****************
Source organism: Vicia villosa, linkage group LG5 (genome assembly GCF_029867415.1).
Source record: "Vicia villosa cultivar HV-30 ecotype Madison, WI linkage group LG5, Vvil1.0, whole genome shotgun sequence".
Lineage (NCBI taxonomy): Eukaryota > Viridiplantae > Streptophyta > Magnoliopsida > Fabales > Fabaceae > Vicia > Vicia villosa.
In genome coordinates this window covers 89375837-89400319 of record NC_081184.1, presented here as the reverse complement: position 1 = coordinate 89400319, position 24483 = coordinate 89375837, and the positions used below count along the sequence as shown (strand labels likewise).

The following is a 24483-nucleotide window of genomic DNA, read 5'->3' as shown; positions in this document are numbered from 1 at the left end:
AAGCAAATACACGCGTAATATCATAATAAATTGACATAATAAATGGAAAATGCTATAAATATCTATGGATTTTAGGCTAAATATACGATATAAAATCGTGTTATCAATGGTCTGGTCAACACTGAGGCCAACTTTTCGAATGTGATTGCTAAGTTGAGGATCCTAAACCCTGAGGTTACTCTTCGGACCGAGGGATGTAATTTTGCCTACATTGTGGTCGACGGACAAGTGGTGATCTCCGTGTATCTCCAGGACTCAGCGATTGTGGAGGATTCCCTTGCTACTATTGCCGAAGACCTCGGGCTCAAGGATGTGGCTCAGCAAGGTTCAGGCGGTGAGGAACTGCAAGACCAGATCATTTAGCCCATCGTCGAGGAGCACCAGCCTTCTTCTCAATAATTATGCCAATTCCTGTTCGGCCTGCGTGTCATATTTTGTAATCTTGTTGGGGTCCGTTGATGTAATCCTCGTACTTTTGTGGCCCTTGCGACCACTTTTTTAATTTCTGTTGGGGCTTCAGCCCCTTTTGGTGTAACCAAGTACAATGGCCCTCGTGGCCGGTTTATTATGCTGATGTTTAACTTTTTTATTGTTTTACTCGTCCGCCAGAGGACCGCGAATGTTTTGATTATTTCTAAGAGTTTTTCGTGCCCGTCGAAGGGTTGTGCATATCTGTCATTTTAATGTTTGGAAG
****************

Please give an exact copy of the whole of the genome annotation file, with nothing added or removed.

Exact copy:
Source organism: Vicia villosa, linkage group LG5 (genome assembly GCF_029867415.1).
Source record: "Vicia villosa cultivar HV-30 ecotype Madison, WI linkage group LG5, Vvil1.0, whole genome shotgun sequence".
Lineage (NCBI taxonomy): Eukaryota > Viridiplantae > Streptophyta > Magnoliopsida > Fabales > Fabaceae > Vicia > Vicia villosa.
In genome coordinates this window covers 89375837-89400319 of record NC_081184.1, presented here as the reverse complement: position 1 = coordinate 89400319, position 24483 = coordinate 89375837, and the positions used below count along the sequence as shown (strand labels likewise).

The following is a 24483-nucleotide window of genomic DNA, read 5'->3' as shown; positions in this document are numbered from 1 at the left end:
AAGCAAATACACGCGTAATATCATAATAAATTGACATAATAAATGGAAAATGCTATAAATATCTATGGATTTTAGGCTAAATATACGATATAAAATCGTGTTATCAATGGTCTGGTCAACACTGAGGCCAACTTTTCGAATGTGATTGCTAAGTTGAGGATCCTAAACCCTGAGGTTACTCTTCGGACCGAGGGATGTAATTTTGCCTACATTGTGGTCGACGGACAAGTGGTGATCTCCGTGTATCTCCAGGACTCAGCGATTGTGGAGGATTCCCTTGCTACTATTGCCGAAGACCTCGGGCTCAAGGATGTGGCTCAGCAAGGTTCAGGCGGTGAGGAACTGCAAGACCAGATCATTTAGCCCATCGTCGAGGAGCACCAGCCTTCTTCTCAATAATTATGCCAATTCCTGTTCGGCCTGCGTGTCATATTTTGTAATCTTGTTGGGGTCCGTTGATGTAATCCTCGTACTTTTGTGGCCCTTGCGACCACTTTTTTAATTTCTGTTGGGGCTTCAGCCCCTTTTGGTGTAACCAAGTACAATGGCCCTCGTGGCCGGTTTATTATGCTGATGTTTAACTTTTTTATTGTTTTACTCGTCCGCCAGAGGACCGCGAATGTTTTGATTATTTCTAAGAGTTTTTCGTGCCCGTCGAAGGGTTGTGCATATCTGTCATTTTAATGTTTGGAAG